New Number On Horizon for Junior

New Number On Horizon for Junior

New Number On Horizon for Junior
RacingOne.com
   
Earnhardt Jr. will race a new number for the first time in his Cup career.

Hendrick Motorsports will not have the ability to field No. 8 entries for Dale Earnhardt Jr. when the NASCAR Sprint Cup Series driver joins the organization in 2008.

"We've been working hard to secure the No. 8 for Dale Jr.'s car number next season," said Marshall Carlson, general manager of Hendrick Motorsports. "Obviously, he has a tremendous history with that number, and we know how important it is to his fans. Unfortunately, we couldn't reach a point where the terms made sense, and now we have to move forward with other options.

"We appreciate the efforts of Max Siegel and his team (at Dale Earnhardt Inc.), and are excited about unveiling our plans for 2008 in the near future."

No timetable has been set for an announcement of Earnhardt's car number or team sponsor.

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Re: New Number On Horizon for Junior

Junior: Deal for 8 scuttled by Teresa's bid for control
NASCAR.COM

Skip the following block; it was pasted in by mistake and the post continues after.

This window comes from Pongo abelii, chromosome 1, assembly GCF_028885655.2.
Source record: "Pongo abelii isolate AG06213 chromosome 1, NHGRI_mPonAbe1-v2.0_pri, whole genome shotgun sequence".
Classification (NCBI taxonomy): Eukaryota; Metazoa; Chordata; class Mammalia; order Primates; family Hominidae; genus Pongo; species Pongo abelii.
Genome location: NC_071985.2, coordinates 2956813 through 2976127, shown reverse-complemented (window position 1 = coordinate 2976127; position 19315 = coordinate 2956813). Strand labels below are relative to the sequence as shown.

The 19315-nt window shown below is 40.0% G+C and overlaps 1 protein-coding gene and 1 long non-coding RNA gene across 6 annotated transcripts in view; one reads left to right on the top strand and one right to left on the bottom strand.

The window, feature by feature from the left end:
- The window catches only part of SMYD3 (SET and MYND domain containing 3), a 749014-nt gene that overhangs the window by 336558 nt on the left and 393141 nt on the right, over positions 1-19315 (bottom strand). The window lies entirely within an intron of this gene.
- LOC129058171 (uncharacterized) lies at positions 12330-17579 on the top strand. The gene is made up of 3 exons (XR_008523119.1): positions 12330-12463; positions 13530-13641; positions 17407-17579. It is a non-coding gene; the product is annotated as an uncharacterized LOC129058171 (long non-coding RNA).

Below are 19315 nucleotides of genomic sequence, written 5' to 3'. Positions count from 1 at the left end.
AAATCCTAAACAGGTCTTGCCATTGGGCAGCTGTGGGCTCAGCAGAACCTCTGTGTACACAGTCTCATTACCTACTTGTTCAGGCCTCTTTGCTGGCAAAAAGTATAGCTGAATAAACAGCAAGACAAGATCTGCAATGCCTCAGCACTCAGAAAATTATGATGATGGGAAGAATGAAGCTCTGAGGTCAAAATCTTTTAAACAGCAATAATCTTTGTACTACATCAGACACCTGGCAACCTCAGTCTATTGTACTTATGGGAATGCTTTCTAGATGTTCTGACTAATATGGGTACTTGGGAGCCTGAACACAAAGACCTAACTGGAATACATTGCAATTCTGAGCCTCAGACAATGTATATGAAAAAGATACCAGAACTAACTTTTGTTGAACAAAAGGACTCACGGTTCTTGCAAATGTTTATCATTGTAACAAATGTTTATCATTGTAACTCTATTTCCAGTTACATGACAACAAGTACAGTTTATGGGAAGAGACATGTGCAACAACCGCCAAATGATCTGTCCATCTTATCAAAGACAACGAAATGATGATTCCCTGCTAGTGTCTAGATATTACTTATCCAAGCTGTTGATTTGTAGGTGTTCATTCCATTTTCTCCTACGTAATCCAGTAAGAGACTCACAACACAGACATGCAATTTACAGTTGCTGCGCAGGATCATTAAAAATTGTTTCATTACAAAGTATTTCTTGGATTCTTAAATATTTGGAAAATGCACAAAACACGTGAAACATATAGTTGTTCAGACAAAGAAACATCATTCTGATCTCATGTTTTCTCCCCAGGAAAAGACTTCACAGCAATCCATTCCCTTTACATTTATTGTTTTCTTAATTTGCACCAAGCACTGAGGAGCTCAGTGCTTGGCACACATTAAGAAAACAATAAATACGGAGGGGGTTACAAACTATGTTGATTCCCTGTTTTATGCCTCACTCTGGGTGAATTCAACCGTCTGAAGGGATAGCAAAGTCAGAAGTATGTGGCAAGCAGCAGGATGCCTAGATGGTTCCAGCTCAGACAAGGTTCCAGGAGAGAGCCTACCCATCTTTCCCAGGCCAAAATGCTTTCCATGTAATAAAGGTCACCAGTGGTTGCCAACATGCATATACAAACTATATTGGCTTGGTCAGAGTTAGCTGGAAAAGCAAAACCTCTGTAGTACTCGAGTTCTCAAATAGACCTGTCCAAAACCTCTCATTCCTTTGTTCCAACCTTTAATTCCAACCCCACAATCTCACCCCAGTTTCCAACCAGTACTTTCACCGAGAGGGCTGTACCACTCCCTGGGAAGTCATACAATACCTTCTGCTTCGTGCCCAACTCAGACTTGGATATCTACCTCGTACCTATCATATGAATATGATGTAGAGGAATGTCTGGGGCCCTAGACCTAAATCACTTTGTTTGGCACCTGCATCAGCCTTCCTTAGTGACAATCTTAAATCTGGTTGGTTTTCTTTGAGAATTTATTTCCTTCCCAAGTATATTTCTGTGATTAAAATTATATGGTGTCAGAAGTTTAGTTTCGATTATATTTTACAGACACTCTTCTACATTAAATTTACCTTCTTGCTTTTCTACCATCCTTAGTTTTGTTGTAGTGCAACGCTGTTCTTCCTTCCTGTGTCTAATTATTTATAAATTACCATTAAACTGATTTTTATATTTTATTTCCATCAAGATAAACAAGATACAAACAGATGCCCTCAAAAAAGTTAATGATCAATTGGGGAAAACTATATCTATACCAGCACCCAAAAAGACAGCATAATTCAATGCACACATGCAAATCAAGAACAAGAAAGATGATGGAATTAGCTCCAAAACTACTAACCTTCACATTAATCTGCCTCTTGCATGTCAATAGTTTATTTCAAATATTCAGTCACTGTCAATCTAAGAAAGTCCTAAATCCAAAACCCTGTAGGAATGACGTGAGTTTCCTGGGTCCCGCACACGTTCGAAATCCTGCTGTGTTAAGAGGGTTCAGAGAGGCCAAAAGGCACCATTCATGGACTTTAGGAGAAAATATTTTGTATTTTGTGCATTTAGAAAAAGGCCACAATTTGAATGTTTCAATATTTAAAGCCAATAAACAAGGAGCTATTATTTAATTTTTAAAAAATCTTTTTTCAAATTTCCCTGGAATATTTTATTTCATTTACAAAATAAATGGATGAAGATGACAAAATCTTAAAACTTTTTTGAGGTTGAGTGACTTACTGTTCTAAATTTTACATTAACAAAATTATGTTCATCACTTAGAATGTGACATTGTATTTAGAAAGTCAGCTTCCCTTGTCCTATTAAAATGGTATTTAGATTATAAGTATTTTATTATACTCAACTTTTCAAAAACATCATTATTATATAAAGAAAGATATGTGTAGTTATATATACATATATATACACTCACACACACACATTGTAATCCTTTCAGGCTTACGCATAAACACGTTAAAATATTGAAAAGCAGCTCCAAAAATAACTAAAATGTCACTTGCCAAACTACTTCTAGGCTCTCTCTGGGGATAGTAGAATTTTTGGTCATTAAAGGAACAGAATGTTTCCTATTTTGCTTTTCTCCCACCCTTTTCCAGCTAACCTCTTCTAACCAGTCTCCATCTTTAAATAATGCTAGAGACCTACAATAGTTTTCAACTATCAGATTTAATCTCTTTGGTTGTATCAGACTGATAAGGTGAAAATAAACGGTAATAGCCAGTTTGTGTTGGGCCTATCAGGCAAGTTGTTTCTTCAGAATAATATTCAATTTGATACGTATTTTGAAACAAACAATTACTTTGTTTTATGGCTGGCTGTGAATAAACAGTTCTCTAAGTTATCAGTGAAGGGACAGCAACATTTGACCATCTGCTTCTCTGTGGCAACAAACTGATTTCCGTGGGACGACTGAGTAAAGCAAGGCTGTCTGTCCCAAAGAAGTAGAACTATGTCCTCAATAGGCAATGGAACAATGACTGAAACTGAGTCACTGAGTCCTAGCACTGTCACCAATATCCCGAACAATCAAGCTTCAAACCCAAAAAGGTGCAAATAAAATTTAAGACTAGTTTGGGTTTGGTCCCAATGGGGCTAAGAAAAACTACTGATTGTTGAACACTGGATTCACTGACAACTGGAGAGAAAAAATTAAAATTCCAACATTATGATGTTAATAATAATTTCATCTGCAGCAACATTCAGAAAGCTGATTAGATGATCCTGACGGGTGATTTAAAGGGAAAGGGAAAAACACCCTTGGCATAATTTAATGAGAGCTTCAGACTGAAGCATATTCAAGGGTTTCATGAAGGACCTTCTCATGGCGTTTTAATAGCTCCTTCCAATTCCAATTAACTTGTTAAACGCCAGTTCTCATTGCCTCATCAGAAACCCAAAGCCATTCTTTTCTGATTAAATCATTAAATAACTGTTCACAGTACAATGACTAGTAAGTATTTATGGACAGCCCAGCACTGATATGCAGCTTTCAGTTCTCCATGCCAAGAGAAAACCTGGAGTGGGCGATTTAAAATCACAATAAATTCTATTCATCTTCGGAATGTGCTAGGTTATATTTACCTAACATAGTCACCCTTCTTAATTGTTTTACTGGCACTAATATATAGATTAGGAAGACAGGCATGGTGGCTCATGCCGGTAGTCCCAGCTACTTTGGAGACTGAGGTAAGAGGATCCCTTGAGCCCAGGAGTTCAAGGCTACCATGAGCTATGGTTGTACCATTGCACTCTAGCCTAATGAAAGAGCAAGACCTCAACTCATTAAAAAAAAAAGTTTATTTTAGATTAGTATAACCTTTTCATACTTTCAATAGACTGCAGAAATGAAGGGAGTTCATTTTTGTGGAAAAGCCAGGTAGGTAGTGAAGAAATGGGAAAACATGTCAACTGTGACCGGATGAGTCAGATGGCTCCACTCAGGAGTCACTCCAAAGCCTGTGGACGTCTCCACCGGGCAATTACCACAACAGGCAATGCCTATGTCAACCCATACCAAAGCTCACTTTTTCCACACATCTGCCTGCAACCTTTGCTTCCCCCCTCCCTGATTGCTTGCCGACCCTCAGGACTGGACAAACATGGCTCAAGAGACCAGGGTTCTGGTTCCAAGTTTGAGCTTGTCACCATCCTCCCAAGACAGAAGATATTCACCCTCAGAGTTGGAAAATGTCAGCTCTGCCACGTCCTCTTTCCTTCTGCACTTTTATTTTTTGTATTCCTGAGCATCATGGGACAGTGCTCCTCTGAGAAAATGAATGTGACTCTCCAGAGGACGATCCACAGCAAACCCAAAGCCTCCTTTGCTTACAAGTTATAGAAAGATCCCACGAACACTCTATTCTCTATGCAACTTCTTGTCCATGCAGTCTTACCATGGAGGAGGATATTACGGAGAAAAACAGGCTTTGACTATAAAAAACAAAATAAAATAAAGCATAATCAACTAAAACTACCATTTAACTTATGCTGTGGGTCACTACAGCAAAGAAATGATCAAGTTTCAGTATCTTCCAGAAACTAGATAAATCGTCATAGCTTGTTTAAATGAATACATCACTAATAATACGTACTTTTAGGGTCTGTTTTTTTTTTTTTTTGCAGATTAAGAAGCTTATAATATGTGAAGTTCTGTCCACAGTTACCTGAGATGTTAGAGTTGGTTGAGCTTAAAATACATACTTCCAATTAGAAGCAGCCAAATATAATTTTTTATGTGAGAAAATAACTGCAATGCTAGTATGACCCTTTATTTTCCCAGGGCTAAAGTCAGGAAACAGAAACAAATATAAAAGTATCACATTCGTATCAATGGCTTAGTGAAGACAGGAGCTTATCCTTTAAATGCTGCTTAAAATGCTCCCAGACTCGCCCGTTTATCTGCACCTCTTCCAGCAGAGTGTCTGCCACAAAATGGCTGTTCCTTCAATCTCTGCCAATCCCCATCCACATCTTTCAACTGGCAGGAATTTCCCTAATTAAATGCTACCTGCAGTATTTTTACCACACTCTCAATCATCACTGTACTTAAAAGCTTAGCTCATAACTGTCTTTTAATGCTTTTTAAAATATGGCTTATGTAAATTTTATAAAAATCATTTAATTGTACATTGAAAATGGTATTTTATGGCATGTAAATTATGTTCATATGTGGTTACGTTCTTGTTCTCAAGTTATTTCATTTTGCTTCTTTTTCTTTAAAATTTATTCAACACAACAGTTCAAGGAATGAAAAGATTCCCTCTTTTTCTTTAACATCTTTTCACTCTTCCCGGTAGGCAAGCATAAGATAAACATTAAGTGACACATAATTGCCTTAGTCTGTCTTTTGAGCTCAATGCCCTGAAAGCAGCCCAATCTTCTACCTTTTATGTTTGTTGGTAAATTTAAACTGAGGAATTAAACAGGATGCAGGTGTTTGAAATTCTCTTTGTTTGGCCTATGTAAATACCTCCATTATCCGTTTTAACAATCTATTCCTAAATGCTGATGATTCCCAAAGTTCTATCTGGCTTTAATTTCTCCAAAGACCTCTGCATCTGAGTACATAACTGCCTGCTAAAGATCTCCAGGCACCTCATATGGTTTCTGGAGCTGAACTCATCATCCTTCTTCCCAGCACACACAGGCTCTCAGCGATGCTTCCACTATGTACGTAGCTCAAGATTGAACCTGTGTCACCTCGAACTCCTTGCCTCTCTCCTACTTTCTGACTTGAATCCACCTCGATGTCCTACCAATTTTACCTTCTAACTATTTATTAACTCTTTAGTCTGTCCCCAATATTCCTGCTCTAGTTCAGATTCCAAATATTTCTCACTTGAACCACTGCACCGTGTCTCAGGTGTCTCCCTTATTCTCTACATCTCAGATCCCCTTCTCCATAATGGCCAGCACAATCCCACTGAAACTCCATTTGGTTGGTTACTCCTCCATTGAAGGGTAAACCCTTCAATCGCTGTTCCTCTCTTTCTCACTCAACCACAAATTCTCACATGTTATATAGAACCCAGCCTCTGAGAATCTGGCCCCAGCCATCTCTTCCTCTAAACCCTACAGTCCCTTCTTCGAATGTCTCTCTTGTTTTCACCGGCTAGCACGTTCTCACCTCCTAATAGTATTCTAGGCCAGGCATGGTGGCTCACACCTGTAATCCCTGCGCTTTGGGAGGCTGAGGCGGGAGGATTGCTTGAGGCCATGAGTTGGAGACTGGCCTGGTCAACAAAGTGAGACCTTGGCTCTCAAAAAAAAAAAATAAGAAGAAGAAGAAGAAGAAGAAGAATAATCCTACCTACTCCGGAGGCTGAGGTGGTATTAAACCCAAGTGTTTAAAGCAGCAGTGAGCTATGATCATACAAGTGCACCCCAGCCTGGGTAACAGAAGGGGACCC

BROOKLYN, Mich. -- Dale Earnhardt Jr. had seen this movie before, and he knew how it was going to end. He wanted the 8. He went after the 8. But deep down, he knew he would never get it.

"Personally, I sort of planned for this," he said. "I've been in these negotiations with the same person before, and they've never worked out in our favor. I knew this was the way it was going to be. I just didn't have the guts to tell my fans. They were holding out and hoping it would work out. I didn't have the guts to tell them it was just a waste of time hoping that would happen."

That much became evident this week, when Hendrick Motorsports announced that Earnhardt's trademark car number will not follow NASCAR's most popular driver from Dale Earnhardt Inc. to his new home for 2008. (read more) Despite the work of his sister and manager, Kelley Earnhardt Elledge, despite the help of DEI president Max Siegel, the quest was scuttled for the same reason Earnhardt Jr. was unable to obtain an ownership share of the organization his late father founded.